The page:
The latest (twitter) storm in a teacup on this subject nearly prompted me to return to my soapbox, but now my favoured news source (not the Onion but the Grauniad) has an arcicle attacking particle theorists. Yet again, the usual suspect with books to sell and a career to save is dunking on particle physics, the supposedly finished branch of science that should give up and go home now that we found the Higgs boson because we can't prove there's a new particle just round the corner and isn't the Standard Model great anyway? The problem is, of course, that maverick (Top Gun Maverick!) outsiders revealing the "truth" that elites in an ivory tower are spending oodles of public money on failed ideas, and that we need a whistleblower to expose the fraud, gains such traction with the taxpaying public.
I even see other physicists defending this public anti-vax-style conspiracy-theory propagation as good for the field to rattle peoples cages and get people to question their assumptions. The sociology of this is quite interesting, because there are people within the field who either work on niche theories or just want to take down adjacent fields, and would like to see the popular paradigms brought down a peg or two, presumably naively believing that this will lead to more resources (human, cash or just attention) to be sent in their direction. But of course public disparaging of scientists can only ever lead to a general reduction of public trust and a shrinking of the pie for everyone. There exist so many internal mechanisms for theorists to (re)consider what they are working on, e.g.:
These are all group mechanisms whereby scientists evaluate each other and what they are doing themselves. I am sure someone has studied the game theory of it; indeed as individual researchers trying to succeed in our careers we all have to adopt strategies to "win" and it is a shockingly competitive system at every stage. Of course, promoting a new idea can be difficult -- we are in a constant battle for attention (maybe writing a blog is a good strategy?) -- but if there is something really promising people will not ignore it. Ambulance chasing (where tens or hundreds of papers follow a new result) is a sign that plenty of people are ready to do exactly that. If a maverick outsider really had a great idea there would not be a shortage of people willing to follow. To take an example, if "the foundations of physics" really offered opportunities for rapid important progress, people would vote with their feet. I see examples of this all the time with people trying out Quantum Computing, Machine Learning, etc.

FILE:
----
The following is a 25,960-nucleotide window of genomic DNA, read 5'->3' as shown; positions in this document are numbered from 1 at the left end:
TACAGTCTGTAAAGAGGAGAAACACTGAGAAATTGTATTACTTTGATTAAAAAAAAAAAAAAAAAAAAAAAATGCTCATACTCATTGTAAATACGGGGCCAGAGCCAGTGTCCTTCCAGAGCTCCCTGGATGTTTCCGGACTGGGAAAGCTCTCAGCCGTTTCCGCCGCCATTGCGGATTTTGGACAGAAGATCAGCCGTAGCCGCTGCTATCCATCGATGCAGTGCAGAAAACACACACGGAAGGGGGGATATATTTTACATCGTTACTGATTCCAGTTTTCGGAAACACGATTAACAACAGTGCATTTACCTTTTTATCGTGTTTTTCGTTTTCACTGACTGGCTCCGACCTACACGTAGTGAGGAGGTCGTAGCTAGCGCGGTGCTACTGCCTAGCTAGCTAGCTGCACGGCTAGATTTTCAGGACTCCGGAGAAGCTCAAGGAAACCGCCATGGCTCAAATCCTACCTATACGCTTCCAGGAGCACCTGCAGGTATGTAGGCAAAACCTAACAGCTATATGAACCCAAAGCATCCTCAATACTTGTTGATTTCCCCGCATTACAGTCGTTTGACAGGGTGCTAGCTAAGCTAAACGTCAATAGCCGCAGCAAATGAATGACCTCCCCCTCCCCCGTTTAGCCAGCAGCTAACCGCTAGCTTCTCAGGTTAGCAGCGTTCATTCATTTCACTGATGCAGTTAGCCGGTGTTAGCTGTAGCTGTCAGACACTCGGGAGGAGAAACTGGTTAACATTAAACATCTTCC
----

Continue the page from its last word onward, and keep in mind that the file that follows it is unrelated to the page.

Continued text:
I'll let you in on a secret, therefore: the target of the bile is a straw man. I don't know anyone hired as a BSM model builder in recent years. People became famous for it in the 90s/early 00s because there was no big experiment running and the field was dreaming big. Now we have the LHC and that has focussed imaginations much more. People now hired as phenomenologists may also do some ambulance chasing on the side, but it is not their bread and butter. Inventing models in theory is usually a difficult and imaginative task, aimed at connecting often disparate ideas, but it's not the only task of a phenomenologist: the much bigger ones are understanding existing ones, and trying to connect theory to experiments!
In defence of ambulance chasing (retch)
When an experiment announces something unexpected (as happens quite frequently!) what is the correct response? According to our outsider, presumably we should just wait for it to go away and for the Standard Model to be reaffirmed. People in the field instead take the view that we could be curious and try to explain it; the best ideas come with new features or explain more than one anomaly. What should we do with wrong explanations? Should we be punished for not coming up with proven theories? Do we need external policing of our curiosity? What does ambulance chasing really cost? The attraction for many departments to form a theory group is that they are cheap -- theorists don't need expensive experiments or engineers/technicians/people to wash the test tubes. The reward for coming up with a failed theory is usually nothing; but it costs almost nothing too. So why the bitterness? Of course, we can begrudge people becoming famous for coming up with fanciful science fictions -- the mechanisms for identifying promising ideas are far from perfect -- but usually they have come up with something with at least some degree of novelty.
When looking at CVs, it's very easy to spot and discount 'ambulance citations.' By the way, another phenomenon is to sign 'community papers' where tens or hundreds of authors group-source a white paper on a popular topic; and a third is to write a review of a hot subject. Both of these work very well to generate citations. Should we stop doing them too? In the end, the papers that count are ones with an interesting result or idea and there is no sure mechanism to writing them. In the aftermath of every ambulance-chasing cycle there are almost always papers that have some interesting nugget of an idea in, something that remains that would not have been suggested otherwise or computatations done that would otherwise not have been thought of, and hopefully brings us closer to discoveries.